The Thursday night show was nearly ruined by one drunken character, just two metres from the stage, who talked loudly during Workman’s performance and yelled like he was 100 feet away. At one point, he even asked Workman to stop playing while he went to the washroom, prompting a collective fit of eye-rolling from the rest of the audience.
Indeed, it seemed that Workman was vulnerable throughout this gig. There was no real security. The audience was right there, in his face. And there was no other way out – Workman’s only exit was through the crowd, and they were packed in pretty tight. It fell to his shoulders to work the audience and control the room, a feat he managed with practiced ease and natural charisma.
When I asked Workman if he felt exposed in such situations, he pointed out that his recent Australian tour was in similarly small venues, so he’d had some practice.
“I’ll preface this by saying that it wasn’t. I guess with enough years doing this job, in this business, you are subject to so many strange situations, on and off stage, you start shrugging more and more off. Because it just doesn’t pay to really care all that much. I guess what I’m saying is, I feel pretty human these days. It’s funny, I was talking to my piano player the other day, and he remembers the day I sort of decided to be more of a human than a rock star. And I remember those days too. Back in the early to mid 2000s, where I was believing my own hype, you sort of act a certain way and perceive your reality a certain way. I just haven’t been much of a rock star. I do well and I tour and do theatres, but I guess what I’m saying is I don’t need to feel separate from people. Nor am I really afraid. If people want to say hi, that’s fine. I used to kind of cordon myself off, and I just don’t anymore. No, I didn’t feel exposed. I didn’t feel under the microscope or nervous in any way.”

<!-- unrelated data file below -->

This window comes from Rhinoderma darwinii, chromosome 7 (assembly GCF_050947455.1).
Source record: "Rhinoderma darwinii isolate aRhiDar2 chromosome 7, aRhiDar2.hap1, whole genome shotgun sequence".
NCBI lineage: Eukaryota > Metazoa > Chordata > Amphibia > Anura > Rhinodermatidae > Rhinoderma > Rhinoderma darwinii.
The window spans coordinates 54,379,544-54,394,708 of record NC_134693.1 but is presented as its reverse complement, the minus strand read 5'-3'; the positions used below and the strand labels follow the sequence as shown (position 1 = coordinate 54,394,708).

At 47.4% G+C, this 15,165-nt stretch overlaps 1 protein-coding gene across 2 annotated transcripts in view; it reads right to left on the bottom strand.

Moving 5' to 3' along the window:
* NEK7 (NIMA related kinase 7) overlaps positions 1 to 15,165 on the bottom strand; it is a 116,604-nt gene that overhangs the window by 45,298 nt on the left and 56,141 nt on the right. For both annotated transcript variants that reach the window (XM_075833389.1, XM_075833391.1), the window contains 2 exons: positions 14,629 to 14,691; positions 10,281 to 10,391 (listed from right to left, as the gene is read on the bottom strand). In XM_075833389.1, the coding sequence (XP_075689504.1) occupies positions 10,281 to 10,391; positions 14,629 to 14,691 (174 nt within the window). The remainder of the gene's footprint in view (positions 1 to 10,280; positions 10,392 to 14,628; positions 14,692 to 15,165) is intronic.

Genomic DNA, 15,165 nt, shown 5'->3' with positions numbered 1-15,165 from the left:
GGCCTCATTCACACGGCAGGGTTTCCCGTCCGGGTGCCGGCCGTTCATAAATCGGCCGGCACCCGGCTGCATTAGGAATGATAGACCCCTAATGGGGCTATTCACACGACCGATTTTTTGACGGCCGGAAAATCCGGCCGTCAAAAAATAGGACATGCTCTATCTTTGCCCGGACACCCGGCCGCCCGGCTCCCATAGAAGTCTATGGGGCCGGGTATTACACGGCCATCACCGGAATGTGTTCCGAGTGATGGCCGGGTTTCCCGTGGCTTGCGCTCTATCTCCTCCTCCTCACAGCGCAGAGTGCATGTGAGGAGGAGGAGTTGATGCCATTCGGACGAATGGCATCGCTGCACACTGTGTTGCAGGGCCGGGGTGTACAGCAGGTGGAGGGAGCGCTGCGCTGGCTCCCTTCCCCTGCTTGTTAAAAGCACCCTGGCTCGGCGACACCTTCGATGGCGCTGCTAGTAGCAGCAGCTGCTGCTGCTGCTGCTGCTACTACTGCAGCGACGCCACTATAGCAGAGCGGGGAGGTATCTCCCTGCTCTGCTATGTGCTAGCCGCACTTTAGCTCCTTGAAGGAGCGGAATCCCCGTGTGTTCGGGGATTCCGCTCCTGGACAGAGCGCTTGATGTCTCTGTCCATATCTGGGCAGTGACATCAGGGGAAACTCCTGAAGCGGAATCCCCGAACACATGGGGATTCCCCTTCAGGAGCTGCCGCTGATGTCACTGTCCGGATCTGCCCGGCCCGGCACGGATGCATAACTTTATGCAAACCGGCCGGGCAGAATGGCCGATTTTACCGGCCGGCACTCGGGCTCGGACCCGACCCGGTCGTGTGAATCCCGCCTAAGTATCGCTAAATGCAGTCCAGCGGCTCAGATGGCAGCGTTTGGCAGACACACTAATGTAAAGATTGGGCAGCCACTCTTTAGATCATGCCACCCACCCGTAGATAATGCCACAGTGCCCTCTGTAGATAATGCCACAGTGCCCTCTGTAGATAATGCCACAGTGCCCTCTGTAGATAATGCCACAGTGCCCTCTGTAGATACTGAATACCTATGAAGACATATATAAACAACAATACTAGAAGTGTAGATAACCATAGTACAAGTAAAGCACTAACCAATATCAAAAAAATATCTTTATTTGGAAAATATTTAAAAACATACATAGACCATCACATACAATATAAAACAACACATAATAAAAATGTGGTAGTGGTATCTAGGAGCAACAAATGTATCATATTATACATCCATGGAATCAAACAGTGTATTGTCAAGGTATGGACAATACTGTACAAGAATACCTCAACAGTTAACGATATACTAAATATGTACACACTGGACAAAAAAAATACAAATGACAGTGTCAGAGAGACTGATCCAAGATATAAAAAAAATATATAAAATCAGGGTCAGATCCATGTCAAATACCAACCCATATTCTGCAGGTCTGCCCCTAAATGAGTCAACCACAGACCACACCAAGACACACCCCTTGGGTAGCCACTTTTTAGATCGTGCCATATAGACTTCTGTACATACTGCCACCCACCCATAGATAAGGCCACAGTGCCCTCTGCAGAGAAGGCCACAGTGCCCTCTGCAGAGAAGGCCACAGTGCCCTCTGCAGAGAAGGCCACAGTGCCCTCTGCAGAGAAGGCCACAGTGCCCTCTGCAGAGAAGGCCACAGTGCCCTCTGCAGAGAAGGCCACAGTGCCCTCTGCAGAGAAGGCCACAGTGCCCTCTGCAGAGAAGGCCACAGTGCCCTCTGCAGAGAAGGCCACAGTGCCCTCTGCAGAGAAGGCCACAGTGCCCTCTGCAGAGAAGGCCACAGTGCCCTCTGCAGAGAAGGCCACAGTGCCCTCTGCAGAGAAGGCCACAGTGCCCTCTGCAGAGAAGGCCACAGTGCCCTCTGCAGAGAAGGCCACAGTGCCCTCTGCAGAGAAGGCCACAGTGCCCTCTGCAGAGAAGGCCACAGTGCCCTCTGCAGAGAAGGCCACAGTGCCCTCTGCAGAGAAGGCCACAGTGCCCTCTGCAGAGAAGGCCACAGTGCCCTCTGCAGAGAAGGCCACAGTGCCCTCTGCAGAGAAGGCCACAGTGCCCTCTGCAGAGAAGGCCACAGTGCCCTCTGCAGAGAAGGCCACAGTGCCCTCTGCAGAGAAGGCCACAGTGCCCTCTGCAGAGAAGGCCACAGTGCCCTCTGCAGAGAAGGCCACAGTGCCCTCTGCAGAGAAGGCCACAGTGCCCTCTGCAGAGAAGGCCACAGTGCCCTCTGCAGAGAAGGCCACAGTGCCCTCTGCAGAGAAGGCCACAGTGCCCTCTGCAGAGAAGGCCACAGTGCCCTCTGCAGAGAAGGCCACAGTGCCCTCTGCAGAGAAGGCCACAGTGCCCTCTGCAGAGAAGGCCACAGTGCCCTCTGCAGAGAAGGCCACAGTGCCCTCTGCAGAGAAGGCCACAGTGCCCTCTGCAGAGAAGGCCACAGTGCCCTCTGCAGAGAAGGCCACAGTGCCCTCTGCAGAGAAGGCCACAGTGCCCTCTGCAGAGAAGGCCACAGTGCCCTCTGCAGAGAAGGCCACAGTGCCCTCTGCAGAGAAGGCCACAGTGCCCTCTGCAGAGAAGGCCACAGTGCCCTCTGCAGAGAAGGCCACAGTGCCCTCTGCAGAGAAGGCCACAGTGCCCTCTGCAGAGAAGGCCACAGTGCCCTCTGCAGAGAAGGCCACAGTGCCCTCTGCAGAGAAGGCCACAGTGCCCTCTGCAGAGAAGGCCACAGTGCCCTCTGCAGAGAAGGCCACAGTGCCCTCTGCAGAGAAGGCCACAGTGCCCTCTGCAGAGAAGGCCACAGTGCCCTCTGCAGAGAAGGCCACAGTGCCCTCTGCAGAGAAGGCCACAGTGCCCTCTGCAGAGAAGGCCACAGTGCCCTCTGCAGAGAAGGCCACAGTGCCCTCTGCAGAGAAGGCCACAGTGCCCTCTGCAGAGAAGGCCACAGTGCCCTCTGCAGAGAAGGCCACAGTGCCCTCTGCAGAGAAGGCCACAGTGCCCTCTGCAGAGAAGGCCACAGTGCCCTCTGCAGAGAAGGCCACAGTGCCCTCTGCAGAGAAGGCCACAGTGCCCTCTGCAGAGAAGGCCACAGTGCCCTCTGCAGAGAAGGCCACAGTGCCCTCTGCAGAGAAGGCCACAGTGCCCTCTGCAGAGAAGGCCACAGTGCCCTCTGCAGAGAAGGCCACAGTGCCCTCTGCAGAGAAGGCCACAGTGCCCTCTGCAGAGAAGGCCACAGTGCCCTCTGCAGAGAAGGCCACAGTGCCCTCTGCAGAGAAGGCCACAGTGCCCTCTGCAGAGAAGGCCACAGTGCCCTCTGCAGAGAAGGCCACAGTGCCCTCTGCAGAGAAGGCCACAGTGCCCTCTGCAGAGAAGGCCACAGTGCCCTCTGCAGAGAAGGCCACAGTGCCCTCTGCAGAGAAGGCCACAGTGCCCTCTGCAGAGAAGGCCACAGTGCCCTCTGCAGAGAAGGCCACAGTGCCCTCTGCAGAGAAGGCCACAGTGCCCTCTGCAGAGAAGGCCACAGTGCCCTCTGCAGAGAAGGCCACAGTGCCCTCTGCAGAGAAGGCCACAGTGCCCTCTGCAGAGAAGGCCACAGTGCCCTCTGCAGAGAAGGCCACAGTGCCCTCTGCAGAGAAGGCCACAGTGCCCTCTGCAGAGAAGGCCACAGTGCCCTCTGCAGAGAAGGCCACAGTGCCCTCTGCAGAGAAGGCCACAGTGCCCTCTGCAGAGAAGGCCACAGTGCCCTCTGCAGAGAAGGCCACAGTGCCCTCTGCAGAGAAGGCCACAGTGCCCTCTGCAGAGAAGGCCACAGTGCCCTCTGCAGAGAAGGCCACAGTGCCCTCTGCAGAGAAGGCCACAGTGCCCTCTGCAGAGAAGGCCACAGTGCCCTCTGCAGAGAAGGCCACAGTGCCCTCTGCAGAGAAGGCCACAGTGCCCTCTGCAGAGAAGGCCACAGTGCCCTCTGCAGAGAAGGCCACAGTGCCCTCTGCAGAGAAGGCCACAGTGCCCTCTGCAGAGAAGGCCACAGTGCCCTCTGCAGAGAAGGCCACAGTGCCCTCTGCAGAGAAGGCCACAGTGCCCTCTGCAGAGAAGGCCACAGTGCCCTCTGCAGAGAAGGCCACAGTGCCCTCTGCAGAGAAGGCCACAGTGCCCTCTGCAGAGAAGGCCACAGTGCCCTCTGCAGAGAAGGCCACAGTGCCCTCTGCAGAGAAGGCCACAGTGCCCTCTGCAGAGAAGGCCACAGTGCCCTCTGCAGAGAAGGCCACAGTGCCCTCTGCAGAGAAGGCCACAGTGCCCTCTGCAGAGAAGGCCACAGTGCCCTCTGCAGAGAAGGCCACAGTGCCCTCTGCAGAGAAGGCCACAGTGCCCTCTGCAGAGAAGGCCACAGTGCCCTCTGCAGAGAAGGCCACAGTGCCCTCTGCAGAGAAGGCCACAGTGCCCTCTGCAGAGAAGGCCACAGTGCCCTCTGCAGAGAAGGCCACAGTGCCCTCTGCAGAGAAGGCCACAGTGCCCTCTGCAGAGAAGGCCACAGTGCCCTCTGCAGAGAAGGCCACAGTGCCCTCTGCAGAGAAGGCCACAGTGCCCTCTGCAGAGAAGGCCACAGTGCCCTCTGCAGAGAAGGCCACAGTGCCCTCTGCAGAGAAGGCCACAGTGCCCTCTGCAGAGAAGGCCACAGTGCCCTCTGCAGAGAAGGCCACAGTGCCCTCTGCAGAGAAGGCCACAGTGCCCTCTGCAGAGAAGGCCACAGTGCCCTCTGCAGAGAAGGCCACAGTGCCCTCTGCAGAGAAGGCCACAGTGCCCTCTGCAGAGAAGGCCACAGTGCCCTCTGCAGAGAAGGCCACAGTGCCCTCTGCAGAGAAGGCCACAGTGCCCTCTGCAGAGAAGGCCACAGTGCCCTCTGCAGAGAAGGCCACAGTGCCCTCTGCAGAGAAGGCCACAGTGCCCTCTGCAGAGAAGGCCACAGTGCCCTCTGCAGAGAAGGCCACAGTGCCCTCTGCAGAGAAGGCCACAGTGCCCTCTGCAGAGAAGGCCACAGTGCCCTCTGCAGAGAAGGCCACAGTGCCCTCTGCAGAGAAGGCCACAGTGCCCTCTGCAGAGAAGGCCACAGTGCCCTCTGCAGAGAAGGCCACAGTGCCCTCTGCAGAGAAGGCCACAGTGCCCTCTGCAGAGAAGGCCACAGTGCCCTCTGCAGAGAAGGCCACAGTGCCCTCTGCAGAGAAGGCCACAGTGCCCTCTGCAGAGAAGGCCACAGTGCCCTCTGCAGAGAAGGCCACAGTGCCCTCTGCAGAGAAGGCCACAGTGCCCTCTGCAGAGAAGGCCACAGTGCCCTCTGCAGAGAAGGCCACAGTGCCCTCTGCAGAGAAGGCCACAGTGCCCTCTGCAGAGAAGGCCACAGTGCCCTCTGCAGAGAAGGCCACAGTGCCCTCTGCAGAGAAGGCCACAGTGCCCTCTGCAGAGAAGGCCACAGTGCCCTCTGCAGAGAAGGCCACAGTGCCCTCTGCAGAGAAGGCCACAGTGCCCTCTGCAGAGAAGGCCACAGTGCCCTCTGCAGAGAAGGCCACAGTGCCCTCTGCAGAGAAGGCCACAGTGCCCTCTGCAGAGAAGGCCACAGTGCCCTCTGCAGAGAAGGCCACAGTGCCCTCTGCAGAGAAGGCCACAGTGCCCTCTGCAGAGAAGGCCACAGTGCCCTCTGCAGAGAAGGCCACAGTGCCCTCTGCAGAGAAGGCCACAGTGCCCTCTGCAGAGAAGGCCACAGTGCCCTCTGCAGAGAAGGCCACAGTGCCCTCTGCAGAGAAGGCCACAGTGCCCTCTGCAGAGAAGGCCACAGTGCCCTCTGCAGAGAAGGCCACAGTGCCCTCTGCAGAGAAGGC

Workman said the Thursday night show was calm compared to Friday. “Really, the shows got good on Saturday and Sunday. Friday was a snow day, and I had the slow boil – I had the fact that folks had been drinking all day against me. But with close mics and all that, it’s not always an issue. But I know the Friday was definitely feeling pretty zoo-ey.”
It is this uninhibited yet respectful atmosphere that drew Workman to St. John’s, and an intimate venue like the Ship Inn.
“I think that’s what I really wanted to do. And St. John’s is the kind of city where you could do that. Sometimes I feel like I spend so much time in Newfoundland, and St. John’s, that sometimes I make statements about the culture there… but only because I feel somewhat informed about it. But I feel that music is a), extremely important to everyday life, and b), and I had a long talk with Alan Doyle about this, that, because people grew up with music, live music, around them – friends , folks, neighbours can all play an instrument – that in some ways the idea of a gig is demystified by the fact that everybody kind of has knowledge of how to play music there. Is that a fair assessment?”